x Abu Dhabi, UAEThursday 18 January 2018

An unwilling villain, Frazier made beautiful music with Ali

Smokin' Joe Frazier's talent and ferocity made him one of boxing's greatest champions. But not quite the greatest.

Every great saga needs a bad guy. And no one played the bad guy like Smokin' Joe Frazier. Except Frazier, who died of cancer on Monday, reluctantly played the villain only because boxing already had it's hero.

Perhaps unfairly, Frazier's career is defined by the role he played as the nemesis of the greatest boxer of all time, Muhammad Ali. Although from a desperately poor background, Frazier was painted by Ali as an establishment figure, loved by "white" America, while Ali claimed to fight on behalf of "his" own people. Ali's words hurt Frazier more than punches ever could, but unlike in the ring, he had no answer.

"Frazier is so ugly that he should donate his face to the US Bureau of Wildlife," was a typical Ali barb. Although he claimed otherwise, Frazier carried his resentment of Ali until very late in his life.

It was Frazier greatest gift, and curse, that he was a contemporary of Ali in boxing's golden era. That era was also graced by George Foreman, Ken Norton and Jimmy Ellis.

He was the Antonio Salieri to Ali's Wolfgang Mozart: forever in the shadow of his more eloquent, more pretty and more loved rival.

Frazier claimed that Ali needed him as much as he needed Ali. "Ali always said I would be nothing without him," Frazier said. "But who would he have been without me?"

In reality, Ali's greatness transcended boxing. Frazier's began and ended with his talent inside the ring. But what talent it was.

In any other era his supremacy over the heavyweight division would have been total; in the modern one, it would have been embarrassing.

Frazier became heavyweight Champion in 1970 by beating Ellis, but it was his "Fight of the Century" against Ali in 1971 that has gone down in legend. The fight split the US: at that point, Ali was hated by a mainstream America still seething at his refusal to serve in Vietnam. Frazier was the pro-war reigning champion painted by Ali as the white man's "Uncle Tom". The world's eyes were on New York's Madison Square Garden and celebrities scrounged for ringside seats. Even Frank Sinatra could only gain access by acting as a Life magazine photographer.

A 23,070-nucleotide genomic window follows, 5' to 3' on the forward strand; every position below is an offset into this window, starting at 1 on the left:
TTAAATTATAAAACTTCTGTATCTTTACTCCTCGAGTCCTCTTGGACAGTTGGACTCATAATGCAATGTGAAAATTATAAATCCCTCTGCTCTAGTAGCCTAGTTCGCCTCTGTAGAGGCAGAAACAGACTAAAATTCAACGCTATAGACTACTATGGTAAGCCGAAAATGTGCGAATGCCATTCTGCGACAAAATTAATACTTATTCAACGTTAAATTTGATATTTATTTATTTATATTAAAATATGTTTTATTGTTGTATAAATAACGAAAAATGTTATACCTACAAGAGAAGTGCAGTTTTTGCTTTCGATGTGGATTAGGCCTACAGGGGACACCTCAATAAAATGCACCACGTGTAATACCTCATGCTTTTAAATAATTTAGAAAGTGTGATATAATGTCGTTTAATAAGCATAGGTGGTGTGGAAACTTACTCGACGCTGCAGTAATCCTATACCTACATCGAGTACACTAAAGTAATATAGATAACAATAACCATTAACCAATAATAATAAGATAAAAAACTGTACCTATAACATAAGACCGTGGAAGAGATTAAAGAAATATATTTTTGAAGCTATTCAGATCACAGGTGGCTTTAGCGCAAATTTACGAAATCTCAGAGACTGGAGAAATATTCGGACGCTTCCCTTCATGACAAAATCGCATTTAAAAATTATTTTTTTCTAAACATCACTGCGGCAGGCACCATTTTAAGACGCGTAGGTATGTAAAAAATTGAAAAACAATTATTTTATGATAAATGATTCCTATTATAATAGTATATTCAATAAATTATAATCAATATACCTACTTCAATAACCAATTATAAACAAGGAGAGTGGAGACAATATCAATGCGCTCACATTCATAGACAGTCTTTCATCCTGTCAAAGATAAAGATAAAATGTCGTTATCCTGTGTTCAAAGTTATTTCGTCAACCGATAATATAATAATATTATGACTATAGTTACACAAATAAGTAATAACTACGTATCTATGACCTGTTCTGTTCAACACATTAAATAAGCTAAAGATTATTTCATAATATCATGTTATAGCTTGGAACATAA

In the 15th round of a bruising battle, Frazier hit Ali with a left a hook so devastating, yet so majestically balletic, it knocked him off his feet. Salieri had composed a masterpiece to which Mozart had no answer.

Miraculously, Ali recovered to see out the round. But for the first time in his career, he was a beaten man. It was Frazier's finest hour.

His lowpoint was delivered by an even badder guy, George Foreman. Compared to Frazier, and even Ali, Foreman was positively beastly.

When they clashed in 1973, Foreman did not so much beat Frazier as totally annihilate him, knocking him down six times in two rounds. Unlike in today's boxing world, where you have to try very hard not to be a world champion at some division or another, Frazier would never regain the title.

But in true bad guy style, he would come back, for two sequel fights with Ali. Both he lost, heroically. First in 1974 in New York, and then in 1975, memorably in the "Thriller in Manila", a fight so punishing that arguably neither man ever recovered from it completely. As the bell rang for the 15th round, Frazier's coach, Eddie Futch, threw the towel just as Angelo Dundee was about to do so for Ali.

"This is the closest to death I've been," Ali said after the fight. It was effectively the end of Smokin' Joe's career.

But history should judge Frazier more kindly than Ali ever did: as one of the greatest of all time. And it shouldn't be forgotten, that for one fleeting moment back in 1971, as Ali lay on the canvas, history could have turned out very differently. For a split second Salieri was the greatest composer of all time.

"I always bring out the best in men I fight, but Joe Frazier, I'll tell the world right now, brings out the best in me," Ali said after the Manila fight. "I'm gonna tell ya, that's one helluva man, and God bless him."

Rest in peace, Champ.



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